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Why Kids Tune Us Out

mother and daughter

"Did you hear what I said?" "Are you listening to me?" "Do I have to repeat myself 100 times?" "Do you understand what I am telling you?" "What did I just tell you to do?" "Are you deaf?" If you are tired of trying to communicate with a child who seems to be hard of hearing when you speak, perhaps there are some reasons.

You talk too much.
You talk too loud.
Every conversation is a criticism.
You don't listen when your child speaks.
Your child has trained you to nag.

Let's examine these listening lessons and see how you can improve:

You talk too much. Loving parents want to do the best for their children so they feel like if they tell them all the stories of how they struggled and how they know all the answers, the child will give up and do what they ask. This method of communication is lecture, advise, order and threaten.

You talk too loud. Parents may feel that if we raise our voices, kids will respond. Actually, It's the opposite. When you speak softly, your kids have to pay attention to what you are saying.

Every conversation is a criticism. Parents sometimes feel as if the way to motivate is through blame, shame, name-calling, sarcasm or jokes in order to put the child down.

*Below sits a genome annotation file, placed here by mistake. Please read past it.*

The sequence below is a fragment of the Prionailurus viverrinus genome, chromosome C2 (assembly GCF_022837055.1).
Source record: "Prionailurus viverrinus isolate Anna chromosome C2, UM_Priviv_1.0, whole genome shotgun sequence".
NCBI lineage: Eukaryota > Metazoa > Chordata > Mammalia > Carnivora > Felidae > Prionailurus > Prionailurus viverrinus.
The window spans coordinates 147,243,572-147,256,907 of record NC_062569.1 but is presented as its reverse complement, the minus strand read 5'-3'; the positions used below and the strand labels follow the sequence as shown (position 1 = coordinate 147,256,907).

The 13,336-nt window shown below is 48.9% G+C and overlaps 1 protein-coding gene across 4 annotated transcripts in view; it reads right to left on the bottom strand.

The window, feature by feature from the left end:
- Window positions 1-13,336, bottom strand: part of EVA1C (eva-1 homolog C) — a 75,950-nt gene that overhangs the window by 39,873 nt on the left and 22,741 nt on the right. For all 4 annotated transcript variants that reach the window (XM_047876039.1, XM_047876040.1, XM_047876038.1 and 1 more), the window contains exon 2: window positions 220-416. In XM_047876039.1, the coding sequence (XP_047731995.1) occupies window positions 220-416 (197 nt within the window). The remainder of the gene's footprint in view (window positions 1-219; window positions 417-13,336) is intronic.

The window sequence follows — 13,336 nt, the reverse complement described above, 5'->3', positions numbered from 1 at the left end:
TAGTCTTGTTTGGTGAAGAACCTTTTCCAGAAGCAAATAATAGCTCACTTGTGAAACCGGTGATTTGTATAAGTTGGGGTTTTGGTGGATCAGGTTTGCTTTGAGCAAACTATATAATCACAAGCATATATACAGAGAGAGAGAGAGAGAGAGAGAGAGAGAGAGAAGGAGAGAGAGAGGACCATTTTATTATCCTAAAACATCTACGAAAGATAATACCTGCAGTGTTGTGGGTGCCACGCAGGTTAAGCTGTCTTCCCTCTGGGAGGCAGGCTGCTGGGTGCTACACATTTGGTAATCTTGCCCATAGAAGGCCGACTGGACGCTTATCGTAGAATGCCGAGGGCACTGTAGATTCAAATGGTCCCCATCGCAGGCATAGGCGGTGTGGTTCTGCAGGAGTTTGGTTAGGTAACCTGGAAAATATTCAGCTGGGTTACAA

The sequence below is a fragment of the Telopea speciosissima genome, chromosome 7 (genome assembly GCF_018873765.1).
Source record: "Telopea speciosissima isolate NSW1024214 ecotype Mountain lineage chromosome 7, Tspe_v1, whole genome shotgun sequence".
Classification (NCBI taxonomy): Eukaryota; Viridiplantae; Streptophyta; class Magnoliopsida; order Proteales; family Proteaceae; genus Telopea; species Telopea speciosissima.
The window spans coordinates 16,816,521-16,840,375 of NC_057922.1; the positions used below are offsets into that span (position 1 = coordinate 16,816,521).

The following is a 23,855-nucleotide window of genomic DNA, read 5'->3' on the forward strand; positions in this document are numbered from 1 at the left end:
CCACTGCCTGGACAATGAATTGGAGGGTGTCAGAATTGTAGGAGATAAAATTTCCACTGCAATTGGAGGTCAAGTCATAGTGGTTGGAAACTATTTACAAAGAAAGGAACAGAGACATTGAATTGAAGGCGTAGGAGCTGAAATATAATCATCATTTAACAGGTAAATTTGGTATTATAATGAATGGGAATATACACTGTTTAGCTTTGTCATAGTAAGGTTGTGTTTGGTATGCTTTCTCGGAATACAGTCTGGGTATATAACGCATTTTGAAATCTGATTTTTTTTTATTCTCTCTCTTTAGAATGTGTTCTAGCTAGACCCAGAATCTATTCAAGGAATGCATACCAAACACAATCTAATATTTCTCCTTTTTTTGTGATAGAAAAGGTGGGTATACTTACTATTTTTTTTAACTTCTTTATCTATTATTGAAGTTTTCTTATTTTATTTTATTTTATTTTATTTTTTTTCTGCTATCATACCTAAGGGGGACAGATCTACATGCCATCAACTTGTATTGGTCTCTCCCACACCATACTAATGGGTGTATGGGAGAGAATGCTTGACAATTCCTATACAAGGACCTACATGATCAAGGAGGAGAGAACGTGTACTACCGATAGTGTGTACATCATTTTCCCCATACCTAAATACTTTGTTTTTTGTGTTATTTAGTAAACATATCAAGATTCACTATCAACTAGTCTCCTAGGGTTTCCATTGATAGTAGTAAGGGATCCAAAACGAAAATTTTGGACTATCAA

You don't listen when your child speaks. Good communication in a family, workplace or world is built on mutual respect. That means we allow others to express their beliefs and feelings honestly, without fear of rejection.

You have trained your child to nag. Why should your child pick up his jacket the first time you tell him if he knows by experience that you will yell at him and then do it yourself?

How to listen to our kids:
Listening to our children and expecting them to listen to us requires concentration and practice. It involves establishing eye contact and a posture that says, "I'm listening." Sometimes, we show that we are good listeners by being silent. Sometimes it means a response both verbally and non-verbally. Pay attention to body language and facial expressions.

Closed and open communication. A closed response is when the listener does not indicate she heard or understood what was said. These responses tend to cut off communication and breed discouragement. An open response is when the feelings and words of the speaker have been acknowledged and the listener accepts the message. This opens the door to more respectful and reflective listening.

My advice to parents is to be firm, but kind, choose your battles and practice healthy communication.